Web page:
Last month, Facebook dropped the news about their “Open Graph” or new Facebook Platform that brings content into Facebook – and of course expands Facebook’s web reach out to a more granular level. Since the announcement, there have been two questions asked quite frequently:
- Should I put this on my website?
- How do I put this on my website?
Luckily, this post will answer both of the above questions. To question 1: unless you have content that isn’t interesting, isn’t social in nature or you have privacy concerns, adding this is new functionality to your original content is recommended.
However, it isn’t recommended to go buck wild putting this functionality on every page, just your content that would interesting people. Should it be on your Contact Us Page? No. Should it be on your weekly unique and creative blog posts? Yes. The answer to question 2 isn’t quite cut and dry, so this post will serve as an à la carte menu on the various different ways to implement the Facebook “Like” code onto your individual pages/posts.
“Single Serving” implementation
Looking to have a “Like” button appear on a single post or page? If so, this section is for you. Facebook makes it quite easy to copy-paste a code snippet right into the HTML of any page/post and have the “Like” button appear instantly. This standard code can be found on the main Facebook for Websites page.
But wait – there’s more! Not only can you have the standard button, but there is also the ability to tweak the font, profile images, verbiage, width and color combinations with the drop down buttons. One of the most interesting options that can be customized is the verb itself. While most people call it the “like” button, the button can actually say that users either “like” something or that they “recommend” something.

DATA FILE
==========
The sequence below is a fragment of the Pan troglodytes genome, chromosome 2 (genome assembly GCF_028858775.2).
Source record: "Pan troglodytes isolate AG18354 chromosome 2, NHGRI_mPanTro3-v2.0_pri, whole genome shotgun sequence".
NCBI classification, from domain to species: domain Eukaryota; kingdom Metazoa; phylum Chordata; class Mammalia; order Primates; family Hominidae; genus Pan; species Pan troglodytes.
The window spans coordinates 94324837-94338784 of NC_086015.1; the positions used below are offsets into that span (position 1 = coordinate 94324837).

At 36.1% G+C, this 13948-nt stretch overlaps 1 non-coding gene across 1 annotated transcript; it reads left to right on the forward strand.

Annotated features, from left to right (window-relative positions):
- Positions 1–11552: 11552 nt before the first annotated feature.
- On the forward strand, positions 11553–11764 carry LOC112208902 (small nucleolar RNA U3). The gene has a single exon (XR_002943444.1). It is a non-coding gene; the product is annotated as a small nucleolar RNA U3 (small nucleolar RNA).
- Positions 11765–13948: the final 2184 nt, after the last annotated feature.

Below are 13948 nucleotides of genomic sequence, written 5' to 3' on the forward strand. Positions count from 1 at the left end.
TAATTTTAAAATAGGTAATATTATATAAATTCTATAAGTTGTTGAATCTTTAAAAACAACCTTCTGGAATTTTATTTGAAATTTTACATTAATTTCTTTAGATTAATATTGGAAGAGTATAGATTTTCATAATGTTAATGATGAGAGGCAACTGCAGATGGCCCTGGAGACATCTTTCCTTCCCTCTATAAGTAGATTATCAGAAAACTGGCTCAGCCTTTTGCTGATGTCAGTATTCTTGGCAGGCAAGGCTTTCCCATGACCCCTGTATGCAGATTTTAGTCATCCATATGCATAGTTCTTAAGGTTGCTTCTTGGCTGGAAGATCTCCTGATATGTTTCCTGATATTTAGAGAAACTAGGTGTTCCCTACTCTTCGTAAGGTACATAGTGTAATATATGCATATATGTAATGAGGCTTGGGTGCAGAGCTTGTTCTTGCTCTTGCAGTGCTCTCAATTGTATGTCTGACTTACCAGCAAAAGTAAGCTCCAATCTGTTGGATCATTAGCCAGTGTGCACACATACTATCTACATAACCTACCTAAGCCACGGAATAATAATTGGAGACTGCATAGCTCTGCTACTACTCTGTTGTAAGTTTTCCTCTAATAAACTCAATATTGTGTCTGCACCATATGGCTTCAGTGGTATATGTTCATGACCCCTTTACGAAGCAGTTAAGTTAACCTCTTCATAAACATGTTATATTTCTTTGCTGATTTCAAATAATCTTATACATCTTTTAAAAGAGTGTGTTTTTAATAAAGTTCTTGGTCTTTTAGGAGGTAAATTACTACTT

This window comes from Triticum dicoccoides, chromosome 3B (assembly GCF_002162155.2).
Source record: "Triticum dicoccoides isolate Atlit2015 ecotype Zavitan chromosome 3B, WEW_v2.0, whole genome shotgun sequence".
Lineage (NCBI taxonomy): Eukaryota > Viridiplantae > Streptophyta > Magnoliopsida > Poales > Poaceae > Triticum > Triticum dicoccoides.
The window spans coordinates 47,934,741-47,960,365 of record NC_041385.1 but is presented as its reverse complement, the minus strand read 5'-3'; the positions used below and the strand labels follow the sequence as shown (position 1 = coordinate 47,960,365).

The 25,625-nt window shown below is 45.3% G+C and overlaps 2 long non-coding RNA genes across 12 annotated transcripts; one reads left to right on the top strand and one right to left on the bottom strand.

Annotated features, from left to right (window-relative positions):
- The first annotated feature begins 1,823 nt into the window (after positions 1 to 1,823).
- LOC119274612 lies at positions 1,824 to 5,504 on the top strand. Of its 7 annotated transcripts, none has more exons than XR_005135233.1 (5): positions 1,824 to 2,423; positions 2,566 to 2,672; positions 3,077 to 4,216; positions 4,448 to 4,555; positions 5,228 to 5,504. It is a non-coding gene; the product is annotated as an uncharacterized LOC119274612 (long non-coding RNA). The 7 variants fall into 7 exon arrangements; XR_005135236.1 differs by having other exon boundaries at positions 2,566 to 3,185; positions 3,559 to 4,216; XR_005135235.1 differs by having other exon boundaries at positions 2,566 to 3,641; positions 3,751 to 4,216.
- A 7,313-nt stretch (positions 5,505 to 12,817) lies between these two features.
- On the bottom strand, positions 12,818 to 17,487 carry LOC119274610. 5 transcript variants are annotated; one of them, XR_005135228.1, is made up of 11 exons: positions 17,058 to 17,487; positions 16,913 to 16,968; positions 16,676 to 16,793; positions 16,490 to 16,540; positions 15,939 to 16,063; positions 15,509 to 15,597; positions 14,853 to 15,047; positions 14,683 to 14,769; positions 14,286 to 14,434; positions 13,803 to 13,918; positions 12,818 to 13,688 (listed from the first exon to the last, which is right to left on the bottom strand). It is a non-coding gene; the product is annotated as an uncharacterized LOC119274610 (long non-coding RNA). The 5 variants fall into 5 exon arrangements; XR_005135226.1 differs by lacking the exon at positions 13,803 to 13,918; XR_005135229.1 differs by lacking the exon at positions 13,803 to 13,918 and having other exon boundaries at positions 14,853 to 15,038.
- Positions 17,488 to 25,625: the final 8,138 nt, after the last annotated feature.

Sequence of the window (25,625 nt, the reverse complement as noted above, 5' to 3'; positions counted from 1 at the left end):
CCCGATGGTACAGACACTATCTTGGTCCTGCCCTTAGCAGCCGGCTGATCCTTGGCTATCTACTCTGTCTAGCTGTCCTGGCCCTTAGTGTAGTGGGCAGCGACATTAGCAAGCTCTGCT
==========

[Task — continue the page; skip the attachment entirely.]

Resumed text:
If you want give your article a bit more customization, you can add in additional meta data to customize what shows up on a users wall. The following attributes can be customized so that you can dictate the name of the item that users like, along with the proper site name and accompanying images. Note: for this to work, the site must be added to the Facebook Open Graph Protocol. Here is the sample code that could be implemented for this page:
og:title – This will overwrite the title tag as the name of the article that will show on Facebook
og:site_name – This will be the exact site name that will display in conjunction with the article that was liked.
og:image – This will represent the best image for the page users will ‘like’
So for this article page, the meta data could look like this:
<meta property=”og:title” content=”How To Add Facebook Like Button”/>
<meta property=”og:site_name” content=”Search Engine Land”/>
<meta property=”og:image” content=”https://searchengineland.com/images/20/logo.png”/>
And the end result would be:
Facebook user likes “How To Add Facebook Like Button” from Search Engine Land (with accompanying logo)
This is still early in the game, and there are a variety of bugs and issues popping up, but there is great support in the Facebook developer forums if you get stuck.
Site-wide platform implementation
If looking to go ahead and toss the code on every page on your blogging platform, there are a variety of plugins that have already been built to save you time and effort! Simply choose from the blogging software you are using and follow the instructions or add on the plugins so you users can “like” away.
Right now, the highest rated plugin is the “fblikebutton” plugin. This allows for some handy implementation options like displaying above/below the content with the addition to add to pages and the homepage. There are also a variety of other like buttons on the WordPress plugin market.
SixApart has put together a easy method for adding the “like” widget on their TypePad templates. It has some nice options to display on a post-by-post basis and even has help for advanced templates.
A Facebook “like” button has been built for Google’s Blogger platform as well. The post has detailed directions on implementation and customization.
So find out what works for you (and more importantly your audience) and use this information to boost your site’s visibility on Facebook.